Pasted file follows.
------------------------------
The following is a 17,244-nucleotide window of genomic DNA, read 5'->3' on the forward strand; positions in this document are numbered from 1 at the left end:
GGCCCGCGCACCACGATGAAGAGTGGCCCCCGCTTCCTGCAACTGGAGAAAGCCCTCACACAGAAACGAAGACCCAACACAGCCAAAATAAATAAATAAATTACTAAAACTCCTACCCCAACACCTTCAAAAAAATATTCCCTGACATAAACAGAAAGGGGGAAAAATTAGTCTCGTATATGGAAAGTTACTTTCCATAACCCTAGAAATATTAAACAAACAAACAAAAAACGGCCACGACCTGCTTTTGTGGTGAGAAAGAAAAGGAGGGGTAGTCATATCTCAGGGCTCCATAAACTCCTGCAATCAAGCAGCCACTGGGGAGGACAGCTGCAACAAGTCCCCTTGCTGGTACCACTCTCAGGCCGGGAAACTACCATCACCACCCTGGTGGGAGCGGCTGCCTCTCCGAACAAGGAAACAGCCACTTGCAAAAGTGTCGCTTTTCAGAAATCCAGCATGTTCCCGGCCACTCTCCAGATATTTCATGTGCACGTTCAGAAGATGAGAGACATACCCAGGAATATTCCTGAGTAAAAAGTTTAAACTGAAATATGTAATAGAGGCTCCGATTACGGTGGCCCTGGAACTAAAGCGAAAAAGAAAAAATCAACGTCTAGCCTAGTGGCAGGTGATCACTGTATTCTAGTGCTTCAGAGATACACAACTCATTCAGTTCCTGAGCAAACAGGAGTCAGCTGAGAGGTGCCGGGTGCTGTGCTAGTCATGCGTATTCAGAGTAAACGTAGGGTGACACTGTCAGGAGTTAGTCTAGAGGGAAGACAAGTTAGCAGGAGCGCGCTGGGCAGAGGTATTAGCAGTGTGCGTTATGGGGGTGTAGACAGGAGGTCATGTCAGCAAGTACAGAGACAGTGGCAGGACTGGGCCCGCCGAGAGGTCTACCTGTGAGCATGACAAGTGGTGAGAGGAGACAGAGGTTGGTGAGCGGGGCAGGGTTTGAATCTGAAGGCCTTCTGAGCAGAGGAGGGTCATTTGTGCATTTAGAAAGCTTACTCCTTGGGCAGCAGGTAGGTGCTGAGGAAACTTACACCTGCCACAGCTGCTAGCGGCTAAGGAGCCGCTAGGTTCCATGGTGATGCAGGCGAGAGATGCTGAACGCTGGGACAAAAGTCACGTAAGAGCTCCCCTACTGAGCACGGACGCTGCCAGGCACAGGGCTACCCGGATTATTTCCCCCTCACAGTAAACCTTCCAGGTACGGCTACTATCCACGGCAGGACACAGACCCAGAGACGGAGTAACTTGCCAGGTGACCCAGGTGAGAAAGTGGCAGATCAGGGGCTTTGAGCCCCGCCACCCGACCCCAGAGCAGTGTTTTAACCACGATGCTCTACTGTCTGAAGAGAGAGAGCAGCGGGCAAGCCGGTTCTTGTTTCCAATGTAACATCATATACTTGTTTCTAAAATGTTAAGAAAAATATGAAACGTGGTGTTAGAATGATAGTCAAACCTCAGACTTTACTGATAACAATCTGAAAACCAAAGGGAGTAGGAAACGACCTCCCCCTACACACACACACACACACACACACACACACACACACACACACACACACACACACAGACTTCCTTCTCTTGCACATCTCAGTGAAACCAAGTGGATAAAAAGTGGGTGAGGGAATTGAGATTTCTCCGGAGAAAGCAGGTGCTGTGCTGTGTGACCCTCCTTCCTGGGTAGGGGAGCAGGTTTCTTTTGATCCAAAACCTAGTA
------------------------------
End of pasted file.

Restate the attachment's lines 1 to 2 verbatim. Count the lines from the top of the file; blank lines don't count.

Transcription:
The following is a 17,244-nucleotide window of genomic DNA, read 5'->3' on the forward strand; positions in this document are numbered from 1 at the left end:
GGCCCGCGCACCACGATGAAGAGTGGCCCCCGCTTCCTGCAACTGGAGAAAGCCCTCACACAGAAACGAAGACCCAACACAGCCAAAATAAATAAATAAATTACTAAAACTCCTACCCCAACACCTTCAAAAAAATATTCCCTGACATAAACAGAAAGGGGGAAAAATTAGTCTCGTATATGGAAAGTTACTTTCCATAACCCTAGAAATATTAAACAAACAAACAAAAAACGGCCACGACCTGCTTTTGTGGTGAGAAAGAAAAGGAGGGGTAGTCATATCTCAGGGCTCCATAAACTCCTGCAATCAAGCAGCCACTGGGGAGGACAGCTGCAACAAGTCCCCTTGCTGGTACCACTCTCAGGCCGGGAAACTACCATCACCACCCTGGTGGGAGCGGCTGCCTCTCCGAACAAGGAAACAGCCACTTGCAAAAGTGTCGCTTTTCAGAAATCCAGCATGTTCCCGGCCACTCTCCAGATATTTCATGTGCACGTTCAGAAGATGAGAGACATACCCAGGAATATTCCTGAGTAAAAAGTTTAAACTGAAATATGTAATAGAGGCTCCGATTACGGTGGCCCTGGAACTAAAGCGAAAAAGAAAAAATCAACGTCTAGCCTAGTGGCAGGTGATCACTGTATTCTAGTGCTTCAGAGATACACAACTCATTCAGTTCCTGAGCAAACAGGAGTCAGCTGAGAGGTGCCGGGTGCTGTGCTAGTCATGCGTATTCAGAGTAAACGTAGGGTGACACTGTCAGGAGTTAGTCTAGAGGGAAGACAAGTTAGCAGGAGCGCGCTGGGCAGAGGTATTAGCAGTGTGCGTTATGGGGGTGTAGACAGGAGGTCATGTCAGCAAGTACAGAGACAGTGGCAGGACTGGGCCCGCCGAGAGGTCTACCTGTGAGCATGACAAGTGGTGAGAGGAGACAGAGGTTGGTGAGCGGGGCAGGGTTTGAATCTGAAGGCCTTCTGAGCAGAGGAGGGTCATTTGTGCATTTAGAAAGCTTACTCCTTGGGCAGCAGGTAGGTGCTGAGGAAACTTACACCTGCCACAGCTGCTAGCGGCTAAGGAGCCGCTAGGTTCCATGGTGATGCAGGCGAGAGATGCTGAACGCTGGGACAAAAGTCACGTAAGAGCTCCCCTACTGAGCACGGACGCTGCCAGGCACAGGGCTACCCGGATTATTTCCCCCTCACAGTAAACCTTCCAGGTACGGCTACTATCCACGGCAGGACACAGACCCAGAGACGGAGTAACTTGCCAGGTGACCCAGGTGAGAAAGTGGCAGATCAGGGGCTTTGAGCCCCGCCACCCGACCCCAGAGCAGTGTTTTAACCACGATGCTCTACTGTCTGAAGAGAGAGAGCAGCGGGCAAGCCGGTTCTTGTTTCCAATGTAACATCATATACTTGTTTCTAAAATGTTAAGAAAAATATGAAACGTGGTGTTAGAATGATAGTCAAACCTCAGACTTTACTGATAACAATCTGAAAACCAAAGGGAGTAGGAAACGACCTCCCCCTACACACACACACACACACACACACACACACACACACACACACACACACACACACAGACTTCCTTCTCTTGCACATCTCAGTGAAACCAAGTGGATAAAAAGTGGGTGAGGGAATTGAGATTTCTCCGGAGAAAGCAGGTGCTGTGCTGTGTGACCCTCCTTCCTGGGTAGGGGAGCAGGTTTCTTTTGATCCAAAACCTAGTA